Little Girls in Pretty Boxes:
The Making and Breaking
of Elite Gymnasts
and Figure Skaters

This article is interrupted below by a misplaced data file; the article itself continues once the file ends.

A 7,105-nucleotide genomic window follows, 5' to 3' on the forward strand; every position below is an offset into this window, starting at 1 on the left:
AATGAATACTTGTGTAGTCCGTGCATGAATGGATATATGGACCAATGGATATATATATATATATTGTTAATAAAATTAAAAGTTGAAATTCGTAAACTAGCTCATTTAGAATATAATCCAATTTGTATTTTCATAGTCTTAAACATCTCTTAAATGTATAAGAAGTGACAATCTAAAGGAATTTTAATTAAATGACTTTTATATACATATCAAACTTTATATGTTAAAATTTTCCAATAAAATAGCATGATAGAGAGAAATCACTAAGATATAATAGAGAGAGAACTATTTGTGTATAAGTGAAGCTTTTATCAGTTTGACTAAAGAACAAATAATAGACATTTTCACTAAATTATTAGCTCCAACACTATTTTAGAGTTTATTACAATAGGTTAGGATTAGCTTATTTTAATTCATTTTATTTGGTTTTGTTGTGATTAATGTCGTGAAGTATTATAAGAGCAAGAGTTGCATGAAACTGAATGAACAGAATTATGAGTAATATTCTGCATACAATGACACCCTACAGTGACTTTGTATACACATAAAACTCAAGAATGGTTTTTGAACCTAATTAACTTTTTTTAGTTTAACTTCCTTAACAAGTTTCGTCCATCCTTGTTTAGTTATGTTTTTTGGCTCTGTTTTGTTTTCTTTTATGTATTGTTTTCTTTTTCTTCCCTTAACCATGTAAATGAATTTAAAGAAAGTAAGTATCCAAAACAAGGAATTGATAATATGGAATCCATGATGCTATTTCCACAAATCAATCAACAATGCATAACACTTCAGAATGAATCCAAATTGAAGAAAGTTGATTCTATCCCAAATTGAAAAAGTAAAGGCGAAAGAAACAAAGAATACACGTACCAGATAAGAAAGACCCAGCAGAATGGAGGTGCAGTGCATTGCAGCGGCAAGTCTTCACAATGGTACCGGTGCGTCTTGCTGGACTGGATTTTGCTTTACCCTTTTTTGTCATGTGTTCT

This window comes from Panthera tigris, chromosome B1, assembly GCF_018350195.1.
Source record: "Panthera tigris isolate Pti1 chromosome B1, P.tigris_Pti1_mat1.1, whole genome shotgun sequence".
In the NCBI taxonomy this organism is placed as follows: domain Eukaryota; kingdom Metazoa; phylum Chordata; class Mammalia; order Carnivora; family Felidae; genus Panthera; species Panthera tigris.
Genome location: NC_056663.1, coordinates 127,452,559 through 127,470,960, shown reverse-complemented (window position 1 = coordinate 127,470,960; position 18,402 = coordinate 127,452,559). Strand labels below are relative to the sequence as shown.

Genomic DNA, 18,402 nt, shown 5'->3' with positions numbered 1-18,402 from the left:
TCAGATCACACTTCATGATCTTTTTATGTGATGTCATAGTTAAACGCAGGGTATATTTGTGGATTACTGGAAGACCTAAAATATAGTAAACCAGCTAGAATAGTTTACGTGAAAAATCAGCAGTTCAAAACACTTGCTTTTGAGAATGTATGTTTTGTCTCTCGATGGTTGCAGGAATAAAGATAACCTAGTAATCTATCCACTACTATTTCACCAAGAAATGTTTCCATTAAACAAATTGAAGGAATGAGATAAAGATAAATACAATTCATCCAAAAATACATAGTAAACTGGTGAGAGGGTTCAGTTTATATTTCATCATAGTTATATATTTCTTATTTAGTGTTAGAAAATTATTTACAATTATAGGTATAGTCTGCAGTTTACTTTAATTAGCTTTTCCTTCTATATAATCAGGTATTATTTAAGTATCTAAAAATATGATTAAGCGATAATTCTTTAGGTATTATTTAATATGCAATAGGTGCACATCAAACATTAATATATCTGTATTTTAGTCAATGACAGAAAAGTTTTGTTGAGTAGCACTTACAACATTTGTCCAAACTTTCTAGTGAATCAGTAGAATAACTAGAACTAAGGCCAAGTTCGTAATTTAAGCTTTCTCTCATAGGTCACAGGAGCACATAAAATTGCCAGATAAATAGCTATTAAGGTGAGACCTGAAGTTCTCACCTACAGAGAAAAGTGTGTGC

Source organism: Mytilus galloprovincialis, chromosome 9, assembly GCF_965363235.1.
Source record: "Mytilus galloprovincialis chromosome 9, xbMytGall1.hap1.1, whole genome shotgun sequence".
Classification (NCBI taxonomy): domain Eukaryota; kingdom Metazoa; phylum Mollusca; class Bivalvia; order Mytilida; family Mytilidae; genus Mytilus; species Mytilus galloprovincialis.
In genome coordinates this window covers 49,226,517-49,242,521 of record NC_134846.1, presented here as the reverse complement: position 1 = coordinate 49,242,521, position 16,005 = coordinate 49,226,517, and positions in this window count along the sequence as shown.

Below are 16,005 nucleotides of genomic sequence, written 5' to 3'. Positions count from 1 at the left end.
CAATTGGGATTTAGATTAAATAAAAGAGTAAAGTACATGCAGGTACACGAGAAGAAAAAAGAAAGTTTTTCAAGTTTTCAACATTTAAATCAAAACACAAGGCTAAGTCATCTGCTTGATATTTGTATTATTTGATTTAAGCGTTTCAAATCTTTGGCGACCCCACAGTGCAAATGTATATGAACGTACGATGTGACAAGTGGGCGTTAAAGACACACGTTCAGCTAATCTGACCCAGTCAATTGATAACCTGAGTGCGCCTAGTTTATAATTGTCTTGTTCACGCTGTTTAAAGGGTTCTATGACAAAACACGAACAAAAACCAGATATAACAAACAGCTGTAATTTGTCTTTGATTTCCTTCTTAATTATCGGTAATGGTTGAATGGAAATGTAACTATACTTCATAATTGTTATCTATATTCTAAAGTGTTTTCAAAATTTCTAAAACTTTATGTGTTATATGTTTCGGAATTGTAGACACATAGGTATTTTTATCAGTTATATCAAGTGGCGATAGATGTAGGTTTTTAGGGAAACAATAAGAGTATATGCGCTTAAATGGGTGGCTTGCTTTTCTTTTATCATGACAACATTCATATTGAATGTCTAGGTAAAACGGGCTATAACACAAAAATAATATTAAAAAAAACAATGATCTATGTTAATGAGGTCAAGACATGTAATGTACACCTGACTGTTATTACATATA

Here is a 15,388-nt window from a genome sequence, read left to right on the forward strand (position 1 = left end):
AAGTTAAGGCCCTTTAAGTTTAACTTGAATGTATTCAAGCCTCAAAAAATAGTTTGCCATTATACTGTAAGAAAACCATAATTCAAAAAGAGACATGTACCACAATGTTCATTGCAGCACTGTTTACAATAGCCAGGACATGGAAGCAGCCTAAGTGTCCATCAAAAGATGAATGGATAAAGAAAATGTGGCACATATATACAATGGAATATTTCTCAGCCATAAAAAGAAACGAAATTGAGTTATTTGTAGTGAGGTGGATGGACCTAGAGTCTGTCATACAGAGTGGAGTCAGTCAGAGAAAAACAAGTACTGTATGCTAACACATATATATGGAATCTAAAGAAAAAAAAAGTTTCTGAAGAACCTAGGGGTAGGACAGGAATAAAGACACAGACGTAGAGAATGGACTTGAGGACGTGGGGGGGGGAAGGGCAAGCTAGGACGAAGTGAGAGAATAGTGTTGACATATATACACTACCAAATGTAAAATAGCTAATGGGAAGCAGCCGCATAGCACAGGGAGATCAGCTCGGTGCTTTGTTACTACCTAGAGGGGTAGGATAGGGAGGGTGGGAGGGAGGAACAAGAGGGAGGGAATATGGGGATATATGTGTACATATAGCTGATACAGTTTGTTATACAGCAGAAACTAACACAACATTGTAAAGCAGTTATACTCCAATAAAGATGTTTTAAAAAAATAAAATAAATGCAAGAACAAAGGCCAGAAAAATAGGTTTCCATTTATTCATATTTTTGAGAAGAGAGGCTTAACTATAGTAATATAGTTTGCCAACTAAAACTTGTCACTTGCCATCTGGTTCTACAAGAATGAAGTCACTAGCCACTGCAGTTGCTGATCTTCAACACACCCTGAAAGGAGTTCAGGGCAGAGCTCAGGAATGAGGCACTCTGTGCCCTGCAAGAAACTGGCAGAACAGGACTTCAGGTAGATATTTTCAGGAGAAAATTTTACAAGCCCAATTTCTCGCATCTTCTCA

Little Girls in Pretty Boxes by Joan Ryan - 243 pages - Used. Published in 1995. Ryan, an award-winning columnist for the San Francisco Chronicle, offers disturbing anecdotal evidence indicating that women's gymnastics and figure skating are physically and psychologically damaging to a majority of participants with realistic Olympic aspirations. Ryan's emphasis is on gymnastics; figure skating is a cutthroat sport, to be sure, and it encourages bulimia, but compared to gymnastics, it's almost pristine. Ryan documents that between the years 1976 and 1992, the average U.S. Olympic gymnast became a year younger, six and one-half inches shorter and 23 pounds lighter. The sport not only attracts tiny girls, it manufactures them: these days the demanding physical requirements of championship women's gymnastics can only be met by prepubescent, very light, very flexible girls. Control their weight through intimidation, delay the onset of puberty via exhaustion and starvation, and voila! You've got little girls forever. But by delaying puberty, one also inhibits the production of estrogen, which is essential for adult bone density. There are now former gymnasts in their twenties with the bone density of 90-year-olds. Equally damaging is the obsession with weight passed on to young gymnasts by their coaches. Onetime Olympic hopeful Christie Henrich weighed less than 50 pounds when she slipped into a coma in July 1994 and died. Ryan portrays the gymnastic training of Olympic hopefuls as systemic, sanctioned child abuse. It's a nightmare vision that may forever change one's image of those Herculean efforts by such Olympian pixies as Olga Korbutt and Mary Lou Retton. This hardbound book is in overall excellent condition with just a trace of wear to the dust jacket edges and corners. Originally published at $22.95. Our price - $ 9.95.

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